For the best part of a decade, 2 Chainz has been obliterating guest verses with an admirable consistency. Whenever the Georgia rapper pops up on a track, you know it’s going to be worth your time, with 2 Chainz providing endless cartoonish, quotable lines (my personal favourite: “Got a bottle of cologne that cost more than your rent”) that are by equal parts hysterical and heartfelt.
But even though 2 Chainz has been prolific as a guest rapper, he’s yet to release the kind of classic solo album that will truly solidify his status as a top-tier rapper. This is something he’s hoping to change with ‘Rap Or Go To The League’, a record that suggests that his talent is finally starting to catch up with all his hard work.
Executive produced by basketball star LeBron James, this record displays obvious artistic growth right from the jump. On the heartening ‘Forgiven’, 2 Chainz compares drug dealing to being a professional athlete, while touchingly referencing the untimely death of a friend’s son (he mournfully raps, “Kids ain’t supposed to die before us”). Later, on ‘Sam’, he claims that the US tax system funds racist cops, and prioritises this over nurturing the futures of black youth: “See, the education levels ’round here don’t exist / Taxes pay 12 but don’t pay ’em to kill the kids”. These are more adult themes than you might expect from 2 Chainz, who proves his range as a lyricist and suggests he’s happy to settle into being an elder statesman, as Jay-Z did previously with ‘4:44’.
Thankfully, the rapper’s trademark nutty turn-of-phrase hasn’t completely disappeared with this decision to explore more serious subject matter. The menacing keys of ‘Statue of Limitations’ inspire trademark ludicrous bars about taking “wealthies” instead of “selfies”, and ‘Money In The Way’ and ‘NCAA’ are both playful anthems impossible not to smile along to. The latter has a flow not too dissimilar from Sheck Wes’ catchy hit ‘Mo Bamba’, but with much better lyrics, as 2 Chainz ludicrously promises to “play the clit like a guitar”.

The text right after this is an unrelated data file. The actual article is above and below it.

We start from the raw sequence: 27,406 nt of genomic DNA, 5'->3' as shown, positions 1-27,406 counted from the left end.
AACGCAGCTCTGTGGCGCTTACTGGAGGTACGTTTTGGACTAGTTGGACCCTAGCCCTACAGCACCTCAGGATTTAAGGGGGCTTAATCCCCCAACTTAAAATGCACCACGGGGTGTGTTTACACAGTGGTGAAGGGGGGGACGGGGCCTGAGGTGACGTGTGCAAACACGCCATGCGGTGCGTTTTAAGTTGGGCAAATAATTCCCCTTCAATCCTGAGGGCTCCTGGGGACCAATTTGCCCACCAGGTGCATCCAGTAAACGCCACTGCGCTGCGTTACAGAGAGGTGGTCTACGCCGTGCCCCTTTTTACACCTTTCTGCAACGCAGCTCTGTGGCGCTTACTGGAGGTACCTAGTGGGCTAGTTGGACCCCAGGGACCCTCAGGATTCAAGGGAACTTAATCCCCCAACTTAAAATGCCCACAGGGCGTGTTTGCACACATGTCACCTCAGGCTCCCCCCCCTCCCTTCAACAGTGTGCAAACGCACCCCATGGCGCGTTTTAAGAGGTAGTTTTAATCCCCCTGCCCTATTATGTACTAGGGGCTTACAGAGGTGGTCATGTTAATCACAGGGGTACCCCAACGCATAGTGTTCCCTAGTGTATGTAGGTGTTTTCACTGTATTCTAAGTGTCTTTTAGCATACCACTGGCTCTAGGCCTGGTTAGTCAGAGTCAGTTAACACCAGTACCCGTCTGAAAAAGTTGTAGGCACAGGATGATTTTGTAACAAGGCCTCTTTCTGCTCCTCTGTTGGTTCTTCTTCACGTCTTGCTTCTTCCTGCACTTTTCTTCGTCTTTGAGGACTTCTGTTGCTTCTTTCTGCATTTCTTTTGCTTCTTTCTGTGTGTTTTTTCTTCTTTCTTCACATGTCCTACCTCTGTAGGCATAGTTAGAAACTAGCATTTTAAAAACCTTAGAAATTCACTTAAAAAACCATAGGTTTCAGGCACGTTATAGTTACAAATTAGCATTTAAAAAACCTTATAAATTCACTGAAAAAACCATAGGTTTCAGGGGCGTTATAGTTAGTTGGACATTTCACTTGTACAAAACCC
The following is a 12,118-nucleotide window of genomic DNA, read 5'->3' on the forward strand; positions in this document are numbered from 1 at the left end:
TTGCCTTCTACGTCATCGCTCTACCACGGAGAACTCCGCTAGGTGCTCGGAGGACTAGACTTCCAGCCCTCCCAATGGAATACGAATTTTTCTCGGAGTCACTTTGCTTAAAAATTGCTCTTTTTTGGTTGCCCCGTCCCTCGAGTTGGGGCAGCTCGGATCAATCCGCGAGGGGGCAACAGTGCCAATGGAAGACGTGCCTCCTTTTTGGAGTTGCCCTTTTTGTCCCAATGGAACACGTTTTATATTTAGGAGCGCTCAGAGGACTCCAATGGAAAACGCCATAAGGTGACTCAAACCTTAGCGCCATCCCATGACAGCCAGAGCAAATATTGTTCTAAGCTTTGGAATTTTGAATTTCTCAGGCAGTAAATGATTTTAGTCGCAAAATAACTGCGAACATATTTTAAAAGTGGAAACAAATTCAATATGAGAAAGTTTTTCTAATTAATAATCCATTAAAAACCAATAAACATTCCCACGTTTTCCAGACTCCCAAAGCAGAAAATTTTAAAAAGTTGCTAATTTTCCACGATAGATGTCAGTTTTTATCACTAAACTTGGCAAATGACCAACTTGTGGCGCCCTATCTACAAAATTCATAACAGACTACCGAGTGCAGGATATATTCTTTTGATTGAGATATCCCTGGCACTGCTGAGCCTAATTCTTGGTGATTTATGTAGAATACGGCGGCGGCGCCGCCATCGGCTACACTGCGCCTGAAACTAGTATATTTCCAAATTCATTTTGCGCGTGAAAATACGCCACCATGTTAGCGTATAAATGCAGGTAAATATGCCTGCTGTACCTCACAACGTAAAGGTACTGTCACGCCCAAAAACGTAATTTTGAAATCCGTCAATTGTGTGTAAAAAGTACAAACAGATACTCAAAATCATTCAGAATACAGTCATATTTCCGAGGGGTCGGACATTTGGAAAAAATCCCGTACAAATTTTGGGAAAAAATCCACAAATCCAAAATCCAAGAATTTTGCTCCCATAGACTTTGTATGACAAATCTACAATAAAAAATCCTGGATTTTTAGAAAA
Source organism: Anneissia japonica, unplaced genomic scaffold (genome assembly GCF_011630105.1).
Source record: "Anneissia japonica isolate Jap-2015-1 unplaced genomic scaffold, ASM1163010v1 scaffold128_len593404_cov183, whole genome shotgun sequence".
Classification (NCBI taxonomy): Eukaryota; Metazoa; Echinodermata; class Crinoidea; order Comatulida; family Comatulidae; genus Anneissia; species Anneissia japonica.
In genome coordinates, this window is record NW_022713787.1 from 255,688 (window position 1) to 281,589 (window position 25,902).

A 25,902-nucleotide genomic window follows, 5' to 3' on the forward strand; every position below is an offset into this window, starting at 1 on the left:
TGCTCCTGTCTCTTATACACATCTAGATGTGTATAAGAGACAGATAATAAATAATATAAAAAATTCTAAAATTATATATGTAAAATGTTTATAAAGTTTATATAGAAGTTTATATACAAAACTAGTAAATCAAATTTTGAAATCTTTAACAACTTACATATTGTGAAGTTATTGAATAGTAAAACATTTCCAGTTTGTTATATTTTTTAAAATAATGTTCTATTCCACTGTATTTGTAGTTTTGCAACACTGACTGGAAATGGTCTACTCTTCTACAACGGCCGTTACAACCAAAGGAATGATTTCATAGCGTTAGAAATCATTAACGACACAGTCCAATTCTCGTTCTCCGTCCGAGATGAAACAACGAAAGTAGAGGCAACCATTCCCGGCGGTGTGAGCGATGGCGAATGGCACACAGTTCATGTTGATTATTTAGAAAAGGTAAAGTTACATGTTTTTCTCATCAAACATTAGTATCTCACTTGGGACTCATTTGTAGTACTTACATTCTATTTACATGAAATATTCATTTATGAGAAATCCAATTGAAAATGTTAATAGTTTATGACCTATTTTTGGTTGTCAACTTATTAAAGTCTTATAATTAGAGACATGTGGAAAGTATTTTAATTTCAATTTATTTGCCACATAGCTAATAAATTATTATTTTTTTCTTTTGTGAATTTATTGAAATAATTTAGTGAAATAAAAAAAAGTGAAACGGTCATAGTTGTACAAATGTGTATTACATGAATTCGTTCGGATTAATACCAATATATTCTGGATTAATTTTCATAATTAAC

The fact the record’s high-profile guests (which include Young Thug, Chance The Rapper and Kendrick Lamar) go beyond phoned-in verses, each giving their A-game, also shows just how much 2 Chainz is respected by his peers. Every guest seems aware that the rapper is capable of outshining them, and so they work hard to match his witty energy.
‘Rap Or Go To The League’ falls short when 2 Chainz makes obvious grabs for radio smashes. The Ariana Grande-featuring ‘Rule The World’ is a generic pop single on which he lazily talks about women as trophies, while ‘Girl’s Best Friend’ has a flat, synthetic beat and a cheesy hook. But even if the album does occasionally slip, there’s a lot of fun to be had here.
Sure, in terms of quality, ‘Rap Or Go To The League’ isn’t the classic album that 2 Chainz craves, but – on this evidence – he’s not far from delivering one.